Sometimes creators don’t like to talk about their past. Early works can be embarrassing to look back on, and sometimes even problematic. However, sometimes you find a creator that’s humble and willfully puts their history out there, showing off their highs and lows toward the path that molded them into what they are today. And today, we’re going to look at an example of that: GameDevDan vs Life.
GameDevDan vs Life is the collected works of Dan Johnston, half of Chequered Ink, over a 10 year life span. It’s 50 games of varying quality, from really simple experiments to fun arcade experiences, from mediocre platformers to competent puzzle games. It’s definitely not full of high quality works – but that’s the point. The whole thing is essentially a showcase of Dan’s growth as a game developer.
When you start the launcher, it defaults to “best to worst” games, according to him. II preferred sorting it from oldest to newest games, because it provides a timeline of his game development.
His first game, Hob’s Ash, made way back in 2007, was a look in the mirror to when I tried to play around in Game Maker years and years ago. Movement was clunky, the bullets you shot was off-center, just a whole bunch of really amateur stuff. Not that I’m one to talk.
As a result, I got a stronger appreciation of his later games because I could see just how much he approved. Like, Gyro Boss is a well-polished arcade bullet hell that’s perfect for pick up and play. A bit disorienting to play, but very fun.
But playing through the collection shows that growth isn’t a linear thing, especially if you’re dabbling in multiple disciplines. You can certainly get a sense of growth from Dan’s platformers, but there is the occasional step into a different genre in the timeline that proves to be a point of brilliance. The Mystery of Bockston House and WillO 2012 are 2011 games that Dan considers to be his best and heartily recommends. Meanwhile, while much of his more recent games are considered to be of higher quality in his eyes, there’s stuff like Dan’s Narcissistic Adventure in Jam Land and Maggot in a Frying Pan, which are among the more mediocre offerings.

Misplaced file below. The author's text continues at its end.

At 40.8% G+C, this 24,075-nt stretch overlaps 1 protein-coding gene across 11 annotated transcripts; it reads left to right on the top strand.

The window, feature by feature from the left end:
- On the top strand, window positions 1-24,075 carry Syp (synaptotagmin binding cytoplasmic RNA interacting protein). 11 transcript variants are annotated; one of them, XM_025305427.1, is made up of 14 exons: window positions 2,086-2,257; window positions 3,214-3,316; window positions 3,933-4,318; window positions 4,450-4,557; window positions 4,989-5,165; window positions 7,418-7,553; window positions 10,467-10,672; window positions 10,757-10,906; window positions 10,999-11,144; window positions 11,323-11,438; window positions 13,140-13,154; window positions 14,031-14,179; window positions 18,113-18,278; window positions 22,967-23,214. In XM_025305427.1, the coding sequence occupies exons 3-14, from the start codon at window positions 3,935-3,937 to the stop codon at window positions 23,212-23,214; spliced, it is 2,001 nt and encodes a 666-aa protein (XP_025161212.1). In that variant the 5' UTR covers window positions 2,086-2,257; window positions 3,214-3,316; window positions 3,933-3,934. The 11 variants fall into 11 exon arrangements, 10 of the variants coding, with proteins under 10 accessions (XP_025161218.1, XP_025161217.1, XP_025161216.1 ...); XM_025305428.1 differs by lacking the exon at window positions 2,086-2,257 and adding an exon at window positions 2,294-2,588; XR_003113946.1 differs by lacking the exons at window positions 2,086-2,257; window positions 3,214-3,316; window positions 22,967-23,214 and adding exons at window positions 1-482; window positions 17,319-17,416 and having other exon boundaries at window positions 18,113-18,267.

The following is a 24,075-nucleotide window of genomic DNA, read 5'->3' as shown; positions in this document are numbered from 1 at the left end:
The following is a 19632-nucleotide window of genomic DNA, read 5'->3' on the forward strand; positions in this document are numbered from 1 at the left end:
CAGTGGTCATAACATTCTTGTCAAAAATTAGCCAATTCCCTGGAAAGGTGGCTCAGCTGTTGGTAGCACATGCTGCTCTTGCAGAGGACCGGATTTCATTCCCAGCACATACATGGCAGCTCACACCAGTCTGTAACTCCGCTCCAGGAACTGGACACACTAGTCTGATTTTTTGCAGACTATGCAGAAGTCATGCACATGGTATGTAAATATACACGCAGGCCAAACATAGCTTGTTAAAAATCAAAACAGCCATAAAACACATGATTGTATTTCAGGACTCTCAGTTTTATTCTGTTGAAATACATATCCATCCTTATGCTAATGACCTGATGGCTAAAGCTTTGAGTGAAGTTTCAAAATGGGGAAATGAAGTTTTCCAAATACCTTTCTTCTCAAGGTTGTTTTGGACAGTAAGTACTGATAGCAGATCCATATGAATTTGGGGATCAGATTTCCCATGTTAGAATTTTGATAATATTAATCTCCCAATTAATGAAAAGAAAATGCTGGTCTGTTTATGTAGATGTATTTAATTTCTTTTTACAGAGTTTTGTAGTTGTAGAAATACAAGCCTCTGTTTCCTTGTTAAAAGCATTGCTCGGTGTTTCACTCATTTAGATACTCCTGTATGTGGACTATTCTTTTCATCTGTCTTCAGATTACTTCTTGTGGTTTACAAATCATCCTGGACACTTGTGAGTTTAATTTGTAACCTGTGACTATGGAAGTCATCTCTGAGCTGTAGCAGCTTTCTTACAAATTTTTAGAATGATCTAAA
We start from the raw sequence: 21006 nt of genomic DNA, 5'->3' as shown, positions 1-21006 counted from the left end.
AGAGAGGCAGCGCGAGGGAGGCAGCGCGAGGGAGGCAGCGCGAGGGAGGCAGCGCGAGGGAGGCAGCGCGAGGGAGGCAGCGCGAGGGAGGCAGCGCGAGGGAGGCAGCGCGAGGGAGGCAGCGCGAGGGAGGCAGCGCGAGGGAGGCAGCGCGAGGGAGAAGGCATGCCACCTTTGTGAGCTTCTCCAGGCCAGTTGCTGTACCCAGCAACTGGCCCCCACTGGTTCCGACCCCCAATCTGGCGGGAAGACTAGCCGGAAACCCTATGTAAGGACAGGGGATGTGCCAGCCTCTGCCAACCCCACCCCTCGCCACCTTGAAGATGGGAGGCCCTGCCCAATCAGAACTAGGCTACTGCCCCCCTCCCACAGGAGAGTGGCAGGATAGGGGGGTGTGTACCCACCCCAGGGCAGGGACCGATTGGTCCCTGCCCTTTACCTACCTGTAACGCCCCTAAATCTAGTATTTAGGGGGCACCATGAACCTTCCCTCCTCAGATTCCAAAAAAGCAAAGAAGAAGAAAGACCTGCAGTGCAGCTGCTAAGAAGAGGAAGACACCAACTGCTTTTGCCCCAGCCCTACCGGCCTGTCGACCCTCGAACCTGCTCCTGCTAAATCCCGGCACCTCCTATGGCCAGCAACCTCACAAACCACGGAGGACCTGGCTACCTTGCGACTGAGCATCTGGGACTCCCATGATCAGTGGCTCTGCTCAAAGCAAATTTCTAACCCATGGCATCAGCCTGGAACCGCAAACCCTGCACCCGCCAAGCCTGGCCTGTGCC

In a quest for growth, there’s always room for experimentation, and sometimes those experiments can pay off and sometimes it just doesn’t.
Dan’s rankings on his games was pretty close to how I viewed his games in terms of quality. You’d definitely want to check out the higher ranked games, though diving into the lower quality stuff is good for getting insight into Dan’s history – as well as how you rank as a game developer, if you happen to be one.
The whole things culminates in Super Jam Land Kart Racing, the latest game that’s an exclusive to the pack. The game itself is a love letter to everything Dan made, with characters and settings recontextualized in a top-down kart racer that’s pretty alright. Much like the collection itself, Super Jam Land Kart Racing is an embrace of the past. The game speaks the collection’s definitive statement that your past works is not something to be hated, but something to cherish as a stepping stone to improvement.
GameDevDan vs Life is a humble look at somebody’s work history, and as an amateur game developer, it’s a reflective experience. There’s definitely some good games in this pack, but as a whole, it’s an experience that’s most enjoyed if you’ve been in the developer’s shoes.